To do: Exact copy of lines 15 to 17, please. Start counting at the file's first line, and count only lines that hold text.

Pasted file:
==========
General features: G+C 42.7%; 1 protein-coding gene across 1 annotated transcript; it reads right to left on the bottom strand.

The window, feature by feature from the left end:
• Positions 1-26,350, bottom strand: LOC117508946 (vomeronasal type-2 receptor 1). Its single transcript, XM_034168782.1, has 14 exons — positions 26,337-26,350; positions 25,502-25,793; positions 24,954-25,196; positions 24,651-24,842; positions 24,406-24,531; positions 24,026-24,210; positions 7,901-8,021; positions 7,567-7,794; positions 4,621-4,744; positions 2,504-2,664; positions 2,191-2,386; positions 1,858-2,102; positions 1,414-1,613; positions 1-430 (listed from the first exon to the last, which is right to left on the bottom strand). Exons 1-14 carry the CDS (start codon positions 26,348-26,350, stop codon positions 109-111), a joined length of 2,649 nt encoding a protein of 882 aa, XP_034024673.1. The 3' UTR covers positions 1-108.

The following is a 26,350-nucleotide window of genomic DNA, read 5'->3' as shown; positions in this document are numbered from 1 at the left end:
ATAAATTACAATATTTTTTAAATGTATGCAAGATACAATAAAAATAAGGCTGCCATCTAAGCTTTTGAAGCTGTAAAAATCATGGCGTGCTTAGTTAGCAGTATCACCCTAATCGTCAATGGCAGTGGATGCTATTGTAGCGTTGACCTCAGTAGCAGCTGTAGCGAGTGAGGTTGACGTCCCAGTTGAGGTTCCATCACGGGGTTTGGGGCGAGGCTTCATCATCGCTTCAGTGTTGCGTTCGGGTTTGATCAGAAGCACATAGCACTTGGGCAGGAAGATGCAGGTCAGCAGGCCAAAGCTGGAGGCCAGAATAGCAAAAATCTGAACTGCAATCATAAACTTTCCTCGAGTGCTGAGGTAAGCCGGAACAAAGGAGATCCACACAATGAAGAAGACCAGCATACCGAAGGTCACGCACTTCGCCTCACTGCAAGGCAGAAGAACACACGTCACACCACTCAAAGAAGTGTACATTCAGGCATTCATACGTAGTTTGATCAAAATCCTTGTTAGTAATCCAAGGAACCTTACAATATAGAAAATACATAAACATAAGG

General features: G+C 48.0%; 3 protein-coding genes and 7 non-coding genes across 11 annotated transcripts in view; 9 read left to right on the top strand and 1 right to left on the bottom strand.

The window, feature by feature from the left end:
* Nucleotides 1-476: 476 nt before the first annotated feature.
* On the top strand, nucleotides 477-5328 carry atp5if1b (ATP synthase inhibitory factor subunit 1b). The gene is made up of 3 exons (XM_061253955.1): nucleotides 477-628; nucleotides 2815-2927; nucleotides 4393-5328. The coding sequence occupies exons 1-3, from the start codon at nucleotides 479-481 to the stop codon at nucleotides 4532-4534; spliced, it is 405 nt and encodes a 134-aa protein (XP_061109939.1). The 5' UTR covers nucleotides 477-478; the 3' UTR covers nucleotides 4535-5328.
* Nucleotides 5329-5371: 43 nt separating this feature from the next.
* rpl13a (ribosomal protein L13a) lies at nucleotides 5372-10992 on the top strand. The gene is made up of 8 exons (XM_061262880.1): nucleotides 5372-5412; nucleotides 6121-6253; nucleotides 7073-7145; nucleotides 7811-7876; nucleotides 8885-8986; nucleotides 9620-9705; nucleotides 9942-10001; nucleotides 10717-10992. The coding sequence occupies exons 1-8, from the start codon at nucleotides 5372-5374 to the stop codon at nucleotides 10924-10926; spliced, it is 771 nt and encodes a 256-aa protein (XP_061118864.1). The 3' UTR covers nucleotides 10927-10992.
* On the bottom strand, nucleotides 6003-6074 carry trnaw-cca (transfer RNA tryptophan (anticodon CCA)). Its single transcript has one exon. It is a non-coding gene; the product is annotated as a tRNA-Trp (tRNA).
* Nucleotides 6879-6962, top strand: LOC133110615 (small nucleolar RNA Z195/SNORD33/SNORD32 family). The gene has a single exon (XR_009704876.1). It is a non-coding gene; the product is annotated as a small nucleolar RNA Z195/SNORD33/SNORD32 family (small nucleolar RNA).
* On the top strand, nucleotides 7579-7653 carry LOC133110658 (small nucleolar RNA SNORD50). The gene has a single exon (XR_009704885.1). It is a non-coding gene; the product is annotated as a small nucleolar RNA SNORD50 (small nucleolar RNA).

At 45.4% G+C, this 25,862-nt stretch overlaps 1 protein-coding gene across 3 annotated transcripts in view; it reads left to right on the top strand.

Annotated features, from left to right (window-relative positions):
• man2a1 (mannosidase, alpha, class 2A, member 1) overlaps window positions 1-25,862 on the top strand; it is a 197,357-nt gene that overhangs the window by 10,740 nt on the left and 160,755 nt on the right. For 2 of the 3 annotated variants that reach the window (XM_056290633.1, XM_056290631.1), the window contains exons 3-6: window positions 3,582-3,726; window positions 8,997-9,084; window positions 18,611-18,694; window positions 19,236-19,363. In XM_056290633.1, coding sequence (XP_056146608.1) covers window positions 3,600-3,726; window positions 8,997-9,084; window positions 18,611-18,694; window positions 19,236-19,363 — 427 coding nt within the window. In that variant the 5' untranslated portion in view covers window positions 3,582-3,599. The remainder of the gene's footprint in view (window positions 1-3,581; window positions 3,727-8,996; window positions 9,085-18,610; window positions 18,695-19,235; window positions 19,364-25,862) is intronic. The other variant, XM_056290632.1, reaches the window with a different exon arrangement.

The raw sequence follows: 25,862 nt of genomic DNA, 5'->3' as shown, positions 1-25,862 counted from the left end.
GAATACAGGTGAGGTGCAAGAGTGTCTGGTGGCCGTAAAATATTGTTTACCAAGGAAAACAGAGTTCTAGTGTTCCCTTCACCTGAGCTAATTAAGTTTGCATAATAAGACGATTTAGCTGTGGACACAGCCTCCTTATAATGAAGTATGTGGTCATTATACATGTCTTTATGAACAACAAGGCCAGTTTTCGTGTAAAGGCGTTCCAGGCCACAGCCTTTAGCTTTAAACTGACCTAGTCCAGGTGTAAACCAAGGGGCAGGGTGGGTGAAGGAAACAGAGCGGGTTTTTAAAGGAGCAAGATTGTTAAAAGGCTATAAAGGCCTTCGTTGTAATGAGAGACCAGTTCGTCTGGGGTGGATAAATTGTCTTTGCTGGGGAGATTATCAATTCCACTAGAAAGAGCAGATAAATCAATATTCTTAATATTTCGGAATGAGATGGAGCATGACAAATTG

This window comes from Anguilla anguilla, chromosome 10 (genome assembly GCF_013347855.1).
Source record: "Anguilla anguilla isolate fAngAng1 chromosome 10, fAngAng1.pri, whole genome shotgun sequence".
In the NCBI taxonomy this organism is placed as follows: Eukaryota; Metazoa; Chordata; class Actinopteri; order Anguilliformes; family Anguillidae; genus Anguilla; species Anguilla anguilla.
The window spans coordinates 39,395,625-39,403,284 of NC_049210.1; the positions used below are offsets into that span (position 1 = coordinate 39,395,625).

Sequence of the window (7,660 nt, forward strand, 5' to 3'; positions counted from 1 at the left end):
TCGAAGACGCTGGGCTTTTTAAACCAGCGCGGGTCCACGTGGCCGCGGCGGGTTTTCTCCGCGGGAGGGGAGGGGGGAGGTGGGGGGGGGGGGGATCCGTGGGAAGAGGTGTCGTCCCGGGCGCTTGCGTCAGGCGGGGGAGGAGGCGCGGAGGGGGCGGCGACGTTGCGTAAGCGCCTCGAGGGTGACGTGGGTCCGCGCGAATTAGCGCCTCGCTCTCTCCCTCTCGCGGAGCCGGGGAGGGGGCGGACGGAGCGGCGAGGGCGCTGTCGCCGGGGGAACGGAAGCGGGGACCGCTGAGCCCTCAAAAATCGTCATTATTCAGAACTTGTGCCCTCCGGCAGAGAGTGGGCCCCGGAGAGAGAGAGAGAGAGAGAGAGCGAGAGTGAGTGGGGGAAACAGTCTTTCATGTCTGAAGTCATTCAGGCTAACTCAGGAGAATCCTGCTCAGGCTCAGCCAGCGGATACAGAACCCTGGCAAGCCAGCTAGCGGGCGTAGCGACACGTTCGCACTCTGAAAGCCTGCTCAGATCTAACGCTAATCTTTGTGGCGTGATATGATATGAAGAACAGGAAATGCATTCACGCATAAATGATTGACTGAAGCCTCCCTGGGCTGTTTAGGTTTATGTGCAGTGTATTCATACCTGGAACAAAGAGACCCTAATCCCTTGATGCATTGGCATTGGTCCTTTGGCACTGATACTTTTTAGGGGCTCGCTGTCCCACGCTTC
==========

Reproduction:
At 45.4% G+C, this 25,862-nt stretch overlaps 1 protein-coding gene across 3 annotated transcripts in view; it reads left to right on the top strand.

Annotated features, from left to right (window-relative positions):
• man2a1 (mannosidase, alpha, class 2A, member 1) overlaps window positions 1-25,862 on the top strand; it is a 197,357-nt gene that overhangs the window by 10,740 nt on the left and 160,755 nt on the right. For 2 of the 3 annotated variants that reach the window (XM_056290633.1, XM_056290631.1), the window contains exons 3-6: window positions 3,582-3,726; window positions 8,997-9,084; window positions 18,611-18,694; window positions 19,236-19,363. In XM_056290633.1, coding sequence (XP_056146608.1) covers window positions 3,600-3,726; window positions 8,997-9,084; window positions 18,611-18,694; window positions 19,236-19,363 — 427 coding nt within the window. In that variant the 5' untranslated portion in view covers window positions 3,582-3,599. The remainder of the gene's footprint in view (window positions 1-3,581; window positions 3,727-8,996; window positions 9,085-18,610; window positions 18,695-19,235; window positions 19,364-25,862) is intronic. The other variant, XM_056290632.1, reaches the window with a different exon arrangement.